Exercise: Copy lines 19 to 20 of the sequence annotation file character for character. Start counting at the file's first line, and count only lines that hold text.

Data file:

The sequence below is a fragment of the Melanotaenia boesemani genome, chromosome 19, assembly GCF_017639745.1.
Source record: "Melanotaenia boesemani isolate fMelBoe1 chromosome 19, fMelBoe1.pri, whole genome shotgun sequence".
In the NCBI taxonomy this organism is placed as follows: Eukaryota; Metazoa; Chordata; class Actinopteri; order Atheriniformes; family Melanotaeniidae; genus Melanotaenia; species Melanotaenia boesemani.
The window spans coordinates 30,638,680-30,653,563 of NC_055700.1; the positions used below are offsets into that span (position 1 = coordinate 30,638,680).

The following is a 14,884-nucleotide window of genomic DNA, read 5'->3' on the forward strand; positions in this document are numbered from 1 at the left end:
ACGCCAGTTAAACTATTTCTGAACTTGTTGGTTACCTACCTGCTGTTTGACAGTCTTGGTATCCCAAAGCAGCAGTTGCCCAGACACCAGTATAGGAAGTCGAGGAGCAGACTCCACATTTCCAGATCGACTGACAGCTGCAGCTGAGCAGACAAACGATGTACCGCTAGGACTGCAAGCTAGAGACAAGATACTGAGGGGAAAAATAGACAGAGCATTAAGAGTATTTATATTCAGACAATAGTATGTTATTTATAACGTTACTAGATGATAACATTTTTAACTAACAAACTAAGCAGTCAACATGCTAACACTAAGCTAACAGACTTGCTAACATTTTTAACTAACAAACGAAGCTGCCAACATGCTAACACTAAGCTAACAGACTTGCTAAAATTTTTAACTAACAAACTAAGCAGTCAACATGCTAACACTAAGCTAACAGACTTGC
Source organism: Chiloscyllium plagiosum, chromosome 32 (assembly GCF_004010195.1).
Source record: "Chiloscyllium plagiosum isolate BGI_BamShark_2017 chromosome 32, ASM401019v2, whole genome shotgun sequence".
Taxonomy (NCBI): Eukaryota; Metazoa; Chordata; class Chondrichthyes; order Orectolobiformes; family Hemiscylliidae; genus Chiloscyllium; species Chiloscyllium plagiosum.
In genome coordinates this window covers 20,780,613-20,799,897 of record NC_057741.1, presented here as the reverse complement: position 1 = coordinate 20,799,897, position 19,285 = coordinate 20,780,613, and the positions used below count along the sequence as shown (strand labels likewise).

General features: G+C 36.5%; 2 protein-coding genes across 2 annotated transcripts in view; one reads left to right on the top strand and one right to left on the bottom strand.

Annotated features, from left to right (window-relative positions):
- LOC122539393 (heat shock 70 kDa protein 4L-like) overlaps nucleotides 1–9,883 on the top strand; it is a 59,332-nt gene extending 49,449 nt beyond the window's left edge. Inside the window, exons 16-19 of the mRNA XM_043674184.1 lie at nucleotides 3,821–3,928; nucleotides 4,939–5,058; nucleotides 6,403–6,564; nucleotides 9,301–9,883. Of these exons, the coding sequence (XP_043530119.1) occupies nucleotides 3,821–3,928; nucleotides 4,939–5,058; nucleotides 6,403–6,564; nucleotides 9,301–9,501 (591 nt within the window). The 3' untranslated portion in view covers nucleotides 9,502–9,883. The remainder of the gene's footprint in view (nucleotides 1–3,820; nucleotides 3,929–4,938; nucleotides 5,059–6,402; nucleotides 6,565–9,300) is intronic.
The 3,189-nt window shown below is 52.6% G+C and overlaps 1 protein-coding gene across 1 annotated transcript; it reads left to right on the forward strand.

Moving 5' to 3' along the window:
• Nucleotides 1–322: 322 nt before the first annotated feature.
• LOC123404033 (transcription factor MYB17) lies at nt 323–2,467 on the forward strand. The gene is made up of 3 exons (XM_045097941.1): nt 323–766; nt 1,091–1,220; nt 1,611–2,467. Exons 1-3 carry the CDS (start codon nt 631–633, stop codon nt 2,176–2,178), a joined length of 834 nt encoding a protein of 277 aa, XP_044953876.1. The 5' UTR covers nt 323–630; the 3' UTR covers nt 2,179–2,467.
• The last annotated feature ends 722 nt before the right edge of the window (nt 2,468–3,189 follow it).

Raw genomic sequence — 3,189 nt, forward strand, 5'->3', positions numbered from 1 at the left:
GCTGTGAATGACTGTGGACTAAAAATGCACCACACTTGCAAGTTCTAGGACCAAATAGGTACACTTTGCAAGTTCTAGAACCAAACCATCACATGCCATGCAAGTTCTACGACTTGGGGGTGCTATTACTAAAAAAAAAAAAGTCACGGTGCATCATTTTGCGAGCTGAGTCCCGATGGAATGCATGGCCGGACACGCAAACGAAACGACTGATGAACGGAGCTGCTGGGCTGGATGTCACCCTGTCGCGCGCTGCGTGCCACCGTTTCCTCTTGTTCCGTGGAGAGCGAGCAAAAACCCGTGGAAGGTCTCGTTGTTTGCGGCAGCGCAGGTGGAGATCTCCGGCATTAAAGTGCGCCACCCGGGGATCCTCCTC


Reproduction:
Raw genomic sequence — 3,189 nt, forward strand, 5'->3', positions numbered from 1 at the left:
GCTGTGAATGACTGTGGACTAAAAATGCACCACACTTGCAAGTTCTAGGACCAAATAGGTACACTTTGCAAGTTCTAGAACCAAACCATCACATGCCATGCAAGTTCTACGACTTGGGGGTGCTATTACTAAAAAAAAAAAAGTCACGGTGCATCATTTTGCGAGCTGAGTCCCGATGGAATGCATGGCCGGACACGCAAACGAAACGACTGATGAACGGAGCTGCTGGGCTGGATGTCACCCTGTCGCGCGCTGCGTGCCACCGTTTCCTCTTGTTCCGTGGAGAGCGAGCAAAAACCCGTGGAAGGTCTCGTTGTTTGCGGCAGCGCAGGTGGAGATCTCCGGCATTAAAGTGCGCCACCCGGGGATCCTCCTC